Items in AFP with MESH term: Ginkgo biloba
ABSTRACT: Alzheimer's disease is characterized by the development of senile plaques and neurofibrillary tangles, which are associated with neuronal destruction, particularly in cholinergic neurons. Drugs that inhibit the degradation of acetylcholine within synapses are the mainstay of therapy. Donepezil, rivastigmine, and galantamine are safe but have potentially troublesome cholinergic side effects, including nausea, anorexia, diarrhea, vomiting, and weight loss. These adverse reactions are often self-limited and can be minimized by slow drug titration. Acetylcholinesterase inhibitors appear to be effective, but the magnitude of benefit may be greater in clinical trials than in practice. The drugs clearly improve cognition, but evidence is less robust for benefits in delaying nursing home placement and improving functional ability and behaviors. Benefit for vitamin E or selegiline has been suggested, but supporting evidence is not strong. Most guidelines for monitoring drug therapy in patients with Alzheimer's disease recommend periodic measurements of cognition and functional ability. The guidelines generally advise discontinuing therapy with acetylcholinesterase inhibitors when dementia becomes severe.
Mild Cognitive Impairment in the Elderly - Editorials
Gingko Biloba - Article
ABSTRACT: Ginkgo biloba is commonly used in the treatment of early-stage Alzheimer's disease, vascular dementia, peripheral claudication, and tinnitus of vascular origin. Multiple trials investigating the efficacy of ginkgo for treating cerebrovascular disease and dementia have been performed, and systematic reviews suggest the herb can improve the symptoms of dementia. Ginkgo is generally well tolerated, but it can increase the risk of bleeding if used in combination with warfarin, antiplatelet agents, and certain other herbal medications. Clinical issues of safety, dosing, use in the perioperative period, and pharmacology are addressed in this review.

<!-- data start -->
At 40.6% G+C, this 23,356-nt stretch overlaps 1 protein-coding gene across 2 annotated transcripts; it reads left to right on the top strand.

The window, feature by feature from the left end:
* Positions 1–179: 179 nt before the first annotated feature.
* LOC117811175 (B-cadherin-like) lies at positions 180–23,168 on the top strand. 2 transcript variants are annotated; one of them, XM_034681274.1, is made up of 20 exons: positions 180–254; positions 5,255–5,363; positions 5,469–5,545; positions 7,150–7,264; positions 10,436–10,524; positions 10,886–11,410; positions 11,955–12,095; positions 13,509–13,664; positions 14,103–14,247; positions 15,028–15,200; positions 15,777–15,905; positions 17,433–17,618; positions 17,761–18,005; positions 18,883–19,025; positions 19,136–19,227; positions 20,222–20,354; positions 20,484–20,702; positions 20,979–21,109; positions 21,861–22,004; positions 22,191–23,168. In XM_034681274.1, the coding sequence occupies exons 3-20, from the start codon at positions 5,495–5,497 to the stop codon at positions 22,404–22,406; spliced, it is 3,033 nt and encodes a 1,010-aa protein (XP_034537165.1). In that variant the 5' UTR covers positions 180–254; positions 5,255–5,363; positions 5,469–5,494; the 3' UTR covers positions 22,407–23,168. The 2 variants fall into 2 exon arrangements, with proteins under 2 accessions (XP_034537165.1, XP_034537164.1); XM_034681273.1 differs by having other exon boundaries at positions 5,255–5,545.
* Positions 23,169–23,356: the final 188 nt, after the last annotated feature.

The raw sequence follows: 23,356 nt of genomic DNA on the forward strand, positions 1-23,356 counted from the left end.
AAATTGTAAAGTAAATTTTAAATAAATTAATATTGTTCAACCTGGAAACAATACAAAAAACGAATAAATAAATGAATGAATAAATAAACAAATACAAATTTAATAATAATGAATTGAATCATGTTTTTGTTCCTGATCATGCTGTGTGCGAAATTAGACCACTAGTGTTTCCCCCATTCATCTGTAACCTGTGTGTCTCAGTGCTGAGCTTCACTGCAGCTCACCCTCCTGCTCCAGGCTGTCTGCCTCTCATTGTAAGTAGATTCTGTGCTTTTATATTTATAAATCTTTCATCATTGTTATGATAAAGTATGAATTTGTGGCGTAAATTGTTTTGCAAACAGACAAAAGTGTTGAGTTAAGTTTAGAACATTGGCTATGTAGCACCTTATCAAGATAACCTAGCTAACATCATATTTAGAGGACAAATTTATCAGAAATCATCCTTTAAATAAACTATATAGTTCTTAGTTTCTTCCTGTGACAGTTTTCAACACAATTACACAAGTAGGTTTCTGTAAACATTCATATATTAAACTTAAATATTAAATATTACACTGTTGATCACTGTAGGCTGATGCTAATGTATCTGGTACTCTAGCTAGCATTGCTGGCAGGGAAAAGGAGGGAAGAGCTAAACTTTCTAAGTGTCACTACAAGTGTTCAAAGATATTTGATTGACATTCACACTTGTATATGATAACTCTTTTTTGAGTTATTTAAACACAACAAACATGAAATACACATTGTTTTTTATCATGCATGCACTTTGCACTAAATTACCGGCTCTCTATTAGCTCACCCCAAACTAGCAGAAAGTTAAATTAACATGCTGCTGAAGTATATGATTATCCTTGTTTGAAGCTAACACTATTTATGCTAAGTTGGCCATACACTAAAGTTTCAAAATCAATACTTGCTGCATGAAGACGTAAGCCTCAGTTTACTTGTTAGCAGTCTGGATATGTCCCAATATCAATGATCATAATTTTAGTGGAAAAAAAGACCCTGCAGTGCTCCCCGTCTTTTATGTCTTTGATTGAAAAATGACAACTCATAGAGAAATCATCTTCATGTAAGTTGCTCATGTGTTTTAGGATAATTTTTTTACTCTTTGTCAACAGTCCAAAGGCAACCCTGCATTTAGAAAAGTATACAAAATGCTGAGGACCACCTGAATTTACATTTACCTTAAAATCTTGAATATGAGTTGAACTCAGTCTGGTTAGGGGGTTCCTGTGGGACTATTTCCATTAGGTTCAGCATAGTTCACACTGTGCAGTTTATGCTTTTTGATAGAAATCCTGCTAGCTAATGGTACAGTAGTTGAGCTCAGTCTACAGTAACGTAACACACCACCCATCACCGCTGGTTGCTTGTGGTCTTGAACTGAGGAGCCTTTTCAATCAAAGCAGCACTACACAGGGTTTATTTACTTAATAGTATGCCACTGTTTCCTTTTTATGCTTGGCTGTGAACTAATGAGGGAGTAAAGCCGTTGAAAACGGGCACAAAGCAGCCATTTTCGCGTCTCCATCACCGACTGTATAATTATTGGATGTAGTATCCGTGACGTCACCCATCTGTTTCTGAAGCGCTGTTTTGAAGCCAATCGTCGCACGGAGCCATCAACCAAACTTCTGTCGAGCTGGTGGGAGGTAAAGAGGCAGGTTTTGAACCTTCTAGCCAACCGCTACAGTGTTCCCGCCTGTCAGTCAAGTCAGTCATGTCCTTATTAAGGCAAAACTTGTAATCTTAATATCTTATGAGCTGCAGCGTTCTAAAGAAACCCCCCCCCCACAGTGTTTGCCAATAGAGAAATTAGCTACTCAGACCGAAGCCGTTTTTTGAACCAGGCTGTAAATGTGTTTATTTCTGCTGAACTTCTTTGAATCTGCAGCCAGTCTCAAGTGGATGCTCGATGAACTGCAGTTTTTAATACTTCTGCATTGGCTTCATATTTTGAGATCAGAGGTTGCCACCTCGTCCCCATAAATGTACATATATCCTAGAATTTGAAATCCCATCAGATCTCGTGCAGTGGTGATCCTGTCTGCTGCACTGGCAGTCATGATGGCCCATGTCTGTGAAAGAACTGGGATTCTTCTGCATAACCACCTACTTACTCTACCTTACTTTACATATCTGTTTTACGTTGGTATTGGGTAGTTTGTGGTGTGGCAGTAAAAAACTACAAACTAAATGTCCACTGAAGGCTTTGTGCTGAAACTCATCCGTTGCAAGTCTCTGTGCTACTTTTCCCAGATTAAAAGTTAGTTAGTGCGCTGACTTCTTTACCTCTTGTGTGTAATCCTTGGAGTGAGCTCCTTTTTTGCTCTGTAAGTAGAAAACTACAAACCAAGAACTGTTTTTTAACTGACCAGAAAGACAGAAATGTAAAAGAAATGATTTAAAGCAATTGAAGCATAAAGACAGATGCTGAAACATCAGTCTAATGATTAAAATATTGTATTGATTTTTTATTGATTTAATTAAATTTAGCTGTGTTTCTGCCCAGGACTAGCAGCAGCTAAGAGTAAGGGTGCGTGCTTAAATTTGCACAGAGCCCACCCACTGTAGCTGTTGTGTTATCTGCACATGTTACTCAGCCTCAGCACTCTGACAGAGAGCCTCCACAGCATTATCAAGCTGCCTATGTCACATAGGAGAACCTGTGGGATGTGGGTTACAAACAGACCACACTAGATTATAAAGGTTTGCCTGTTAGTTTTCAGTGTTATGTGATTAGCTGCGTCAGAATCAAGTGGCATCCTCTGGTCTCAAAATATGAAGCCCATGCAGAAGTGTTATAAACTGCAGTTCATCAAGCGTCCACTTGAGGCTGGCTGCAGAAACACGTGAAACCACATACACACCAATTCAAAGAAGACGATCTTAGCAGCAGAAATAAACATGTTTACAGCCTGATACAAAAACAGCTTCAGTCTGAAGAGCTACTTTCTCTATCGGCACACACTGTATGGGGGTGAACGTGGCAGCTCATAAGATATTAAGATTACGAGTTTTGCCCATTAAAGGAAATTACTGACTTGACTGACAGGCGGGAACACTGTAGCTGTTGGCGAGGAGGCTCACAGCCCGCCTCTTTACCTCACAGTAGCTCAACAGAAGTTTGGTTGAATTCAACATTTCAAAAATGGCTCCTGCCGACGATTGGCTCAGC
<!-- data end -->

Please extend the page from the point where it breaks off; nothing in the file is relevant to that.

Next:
ABSTRACT: A growing number of Americans are using herbal products for preventive and therapeutic purposes. The manufacturers of these products are not required to submit proof of safety and efficacy to the U.S. Food and Drug Administration before marketing. For this reason, the adverse effects and drug interactions associated with herbal remedies are largely unknown. Ginkgo biloba extract, advertised as improving cognitive functioning, has been reported to cause spontaneous bleeding, and it may interact with anticoagulants and antiplatelet agents. St. John's wort, promoted as a treatment for depression, may have monoamine oxidase-inhibiting effects or may cause increased levels of serotonin, dopamine and norepinephrine. Although St. John's wort probably does not interact with foods that contain tyramine, it should not be used with prescription antidepressants. Ephedrine-containing herbal products have been associated with adverse cardiovascular events, seizures and even death. Ginseng, widely used for its purported physical and mental effects, is generally well tolerated, but it has been implicated as a cause of decreased response to warfarin. Physicians must be alert for adverse effects and drug interactions associated with herbal remedies, and they should ask all patients about the use of these products.